The following few pages build on this metaphorical understanding of time and life narrative. Part 2 addresses the life paths of role models, using birth and death as the bookends. This formalized Jenny's vision that both birth and death are natural parts of life and should be discussed from an early age; by including it in even a role model life map, storytellers are encouraged to reflect on life, even the lives of people they look up to most, as a finite opportunity to be created. Similarly, Part 3 is called "My Plot-In-Progress" to directly prompt the storyteller to think of their lives in the same way as they think about the lives of their role models: a narrative to invent with milestones and takeaways to collect.
Part 4 focuses on the present moment by providing the storyteller with questions that can serve as a time capsule of the storyteller's current favorite things, environmental preferences, responsibilities and needs, and roles in life at the moment. This activity serves as a rest stop after a few heavy activities of self-reflection, to interrupt the timeline-focused longitudinal view of life. Part 5 resumes this narrative creation exercise, however, by returning to the details from Part 1, which should already be copied onto the left side through carbonless copy paper (the storyteller should fill out the foldable in its accordion form to ensure this carbon transfer happens). Part 5 uses randomized selection to circle 10 takeaways from their original Takeaways Threads and asks the storyteller to compose a life narrative involving those takeaways to populate the right side. The storyteller is encouraged to add their own circles and ideas onto the blank space on the right, and further flesh those milestones out in the "To-Do List" activity in Part 6.
Finally, Part 7 ends the foldable with a reflection about values by prompting the storyteller to describe the adjectives they strive to embody and questions about their desired work, knowledge, and habits to manifest. This section closes with space for the storyteller to write a letter to themselves, to their current self, inner child, or future self.
The Quick Foldable Plot Twister is only 4 pages, as opposed to the Long Foldable's 12 pages, and begins with an ad-lib letter to self. Storytellers are encouraged to fill in the blanks, populate the boxes, and place a circle ("cookie") on a slider to externalize visually their current-day experience and preferences. This is intended to serve as a time capsule object for the storyteller to look back on later.
The inside of the Quick Foldable Plot Twister is detailed structure for composing a visual life journey. Introducing the metaphors of "cookies" and "cookie trails" to embody milestones and their connecting threads (like the Takeaway Threads from the Long Foldable), storytellers plot up to 5 events on the timeline horizontally, with their vertical position determined by a variable called "How Much Emotion I Felt" to indicate the emotional impact of the event. Jenny explicitly does not discriminate between "positive" or "negative" emotions and instead prioritizes memorability of the emotion.
After placing all 5 events and labeling them, storytellers also write three possible futures. These can be invented by themselves, suggested by a friend, randomly given by a career generator, etc. Similar to the Takeaway Threads activity from Part 1 of the Long Foldable, storytellers will connect past milestones and possible futures by drawing lines that they think could make sense or comprise a compelling life narrative. Afterward, storytellers pick their favorite invented life narrative to transcribe into the timeline below and reflect on their choice, the details of the narrative, and what it means for future intentions.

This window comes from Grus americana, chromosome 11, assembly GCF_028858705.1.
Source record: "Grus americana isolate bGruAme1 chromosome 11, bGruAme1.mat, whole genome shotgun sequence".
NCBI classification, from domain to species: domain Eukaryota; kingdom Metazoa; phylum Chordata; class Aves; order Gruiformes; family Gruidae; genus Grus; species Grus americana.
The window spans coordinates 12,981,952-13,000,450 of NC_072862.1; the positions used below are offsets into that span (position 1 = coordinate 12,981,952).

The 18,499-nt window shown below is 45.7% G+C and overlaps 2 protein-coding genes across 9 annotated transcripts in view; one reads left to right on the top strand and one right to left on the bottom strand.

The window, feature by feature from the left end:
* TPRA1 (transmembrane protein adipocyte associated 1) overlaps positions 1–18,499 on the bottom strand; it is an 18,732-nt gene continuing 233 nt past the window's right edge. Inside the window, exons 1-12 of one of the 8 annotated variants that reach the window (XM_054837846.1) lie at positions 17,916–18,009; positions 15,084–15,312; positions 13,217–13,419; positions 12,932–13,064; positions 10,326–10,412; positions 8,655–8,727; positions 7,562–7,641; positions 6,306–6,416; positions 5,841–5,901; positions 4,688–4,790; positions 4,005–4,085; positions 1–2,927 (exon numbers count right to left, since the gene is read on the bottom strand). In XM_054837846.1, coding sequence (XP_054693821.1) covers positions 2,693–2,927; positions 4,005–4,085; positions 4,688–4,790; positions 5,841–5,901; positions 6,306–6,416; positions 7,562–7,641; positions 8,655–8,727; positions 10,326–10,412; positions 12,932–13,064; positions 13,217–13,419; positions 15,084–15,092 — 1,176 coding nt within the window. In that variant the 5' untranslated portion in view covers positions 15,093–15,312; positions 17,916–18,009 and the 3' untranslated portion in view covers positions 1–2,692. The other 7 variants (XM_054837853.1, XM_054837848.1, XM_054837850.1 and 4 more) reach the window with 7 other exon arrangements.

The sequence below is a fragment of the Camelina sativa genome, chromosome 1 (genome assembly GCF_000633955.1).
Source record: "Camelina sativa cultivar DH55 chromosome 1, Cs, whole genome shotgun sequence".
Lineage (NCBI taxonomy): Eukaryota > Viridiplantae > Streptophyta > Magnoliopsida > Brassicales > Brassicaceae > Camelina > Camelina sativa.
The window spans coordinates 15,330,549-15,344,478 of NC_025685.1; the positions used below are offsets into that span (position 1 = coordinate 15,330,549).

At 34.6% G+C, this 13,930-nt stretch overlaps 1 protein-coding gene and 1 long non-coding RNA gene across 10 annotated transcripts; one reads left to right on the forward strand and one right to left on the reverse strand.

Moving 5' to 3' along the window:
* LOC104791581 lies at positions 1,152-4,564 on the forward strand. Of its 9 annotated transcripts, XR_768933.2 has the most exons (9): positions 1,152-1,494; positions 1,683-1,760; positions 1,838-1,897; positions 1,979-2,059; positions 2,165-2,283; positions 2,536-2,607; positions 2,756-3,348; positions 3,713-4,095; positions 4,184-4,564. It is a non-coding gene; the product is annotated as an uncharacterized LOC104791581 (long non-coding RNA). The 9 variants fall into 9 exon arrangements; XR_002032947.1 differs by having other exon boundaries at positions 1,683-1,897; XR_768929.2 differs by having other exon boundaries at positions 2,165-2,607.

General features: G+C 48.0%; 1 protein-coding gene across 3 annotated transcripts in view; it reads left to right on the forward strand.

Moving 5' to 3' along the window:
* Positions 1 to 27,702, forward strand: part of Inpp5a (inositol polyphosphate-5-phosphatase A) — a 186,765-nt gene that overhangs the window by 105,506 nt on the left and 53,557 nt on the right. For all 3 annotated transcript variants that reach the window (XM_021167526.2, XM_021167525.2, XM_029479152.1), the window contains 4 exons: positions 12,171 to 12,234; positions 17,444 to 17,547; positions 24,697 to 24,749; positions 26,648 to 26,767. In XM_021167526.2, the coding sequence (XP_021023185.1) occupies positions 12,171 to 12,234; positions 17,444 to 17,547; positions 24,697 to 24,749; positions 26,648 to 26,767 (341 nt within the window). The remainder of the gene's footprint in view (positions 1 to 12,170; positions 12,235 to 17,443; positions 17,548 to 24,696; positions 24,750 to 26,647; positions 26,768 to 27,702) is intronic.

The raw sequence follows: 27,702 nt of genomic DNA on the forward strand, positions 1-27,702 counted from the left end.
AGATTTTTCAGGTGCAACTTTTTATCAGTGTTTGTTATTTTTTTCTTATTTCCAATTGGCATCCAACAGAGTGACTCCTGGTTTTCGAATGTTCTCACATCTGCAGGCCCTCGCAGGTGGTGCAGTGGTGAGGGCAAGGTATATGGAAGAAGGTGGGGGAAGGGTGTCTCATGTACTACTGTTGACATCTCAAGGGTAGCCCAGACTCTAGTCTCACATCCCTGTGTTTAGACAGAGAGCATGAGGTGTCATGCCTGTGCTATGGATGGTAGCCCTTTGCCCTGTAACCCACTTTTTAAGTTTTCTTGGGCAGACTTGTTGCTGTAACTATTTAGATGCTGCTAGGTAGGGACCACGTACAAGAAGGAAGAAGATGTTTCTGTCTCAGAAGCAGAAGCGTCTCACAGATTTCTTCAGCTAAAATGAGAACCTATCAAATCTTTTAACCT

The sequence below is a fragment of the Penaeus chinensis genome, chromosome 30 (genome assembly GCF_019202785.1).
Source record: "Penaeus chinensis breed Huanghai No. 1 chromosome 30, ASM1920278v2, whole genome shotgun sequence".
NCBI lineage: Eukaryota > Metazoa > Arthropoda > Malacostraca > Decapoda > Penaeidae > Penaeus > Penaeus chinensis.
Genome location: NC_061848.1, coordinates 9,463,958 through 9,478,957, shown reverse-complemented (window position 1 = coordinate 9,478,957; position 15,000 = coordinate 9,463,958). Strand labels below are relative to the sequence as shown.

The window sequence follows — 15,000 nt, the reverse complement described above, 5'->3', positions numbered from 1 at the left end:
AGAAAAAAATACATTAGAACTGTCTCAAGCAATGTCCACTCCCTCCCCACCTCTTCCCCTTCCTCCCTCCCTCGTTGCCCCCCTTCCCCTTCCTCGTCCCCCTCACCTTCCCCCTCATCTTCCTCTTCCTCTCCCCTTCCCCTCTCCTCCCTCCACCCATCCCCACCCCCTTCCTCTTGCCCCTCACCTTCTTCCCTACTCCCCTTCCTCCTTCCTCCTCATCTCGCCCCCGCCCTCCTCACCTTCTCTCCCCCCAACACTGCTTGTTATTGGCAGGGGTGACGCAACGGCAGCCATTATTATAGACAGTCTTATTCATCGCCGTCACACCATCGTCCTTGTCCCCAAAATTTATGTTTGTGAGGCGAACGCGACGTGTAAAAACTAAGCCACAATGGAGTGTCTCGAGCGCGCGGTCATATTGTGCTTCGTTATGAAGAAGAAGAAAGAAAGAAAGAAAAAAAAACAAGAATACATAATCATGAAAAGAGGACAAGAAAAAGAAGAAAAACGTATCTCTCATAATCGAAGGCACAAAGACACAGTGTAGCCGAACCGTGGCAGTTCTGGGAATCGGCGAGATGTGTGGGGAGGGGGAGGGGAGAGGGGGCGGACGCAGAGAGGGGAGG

The Cookie Trail Calculator takes the same quantified approach as the Homework Plot Twister but rather than reflecting on an isolated milestone or project, it asks the storyteller to make connections and evaluate certain narratives in their overall life journey. First, the storyteller is prompted to document 7 experiences, memories, and achievements that have shaped them, metaphorically referred to as "cookies." Second, they are asked to pre-determine two "cookie trails," or life narratives, that they have always wanted to live out. The storyteller then evaluates each of their 7 events and decides either "Yes" or "No" to whether that event contributes to the progression of each cookie trail, with the goal to visualize alignment of a storyteller's past with their future ambitions. Finally, for each event, they count up their "Yes" responses to quantify how aligned they are with their desired life narrative.
This worksheet is the first in an unfinished collection of worksheets designed for standalone, unfacilitated usage. While the above prototypes were all used in guided settings, the Cookie Trail Calculator was expected for use by people as a personal journaling practice. The visualization activity this was supposed to be paired with, the Cookie Trail Timeline, was not finished. However, a close analog can be seen in the above Quick Foldable Plot Twister.
Designed as a positive psychology practice, the Gift Tagger asks storytellers to reflect on the personal values they bring to an experience and evaluate how they relate to their creativity, listening skills, communication skills, and attitudes about life. As a semi-structured journaling activity, the Gift Tagger is supports storytellers to reframe their approaches to their learning, work, and play by considering how they can be positive strengths, or "Gifts."
Like the Cookie Trail Calculator, the Gift Tagger is part of an unfinished collection of worksheets for storyteller-led personal journaling. Nonetheless, we have recently found parallels for the Gifts metaphor in strengths-based mutual aid and resilience psychology practices; we are excited to examine these applications and integrate takeaways from the Gift Tagger into the world building of the Plot Twisters game.
Lakoff, G., & Johnson, M. (1980). Metaphors We Live By. University of Chicago Press.
Sontag, S. (2009). Reborn: Journals and Notebooks, 1947-1963. Farrar, Straus and Giroux.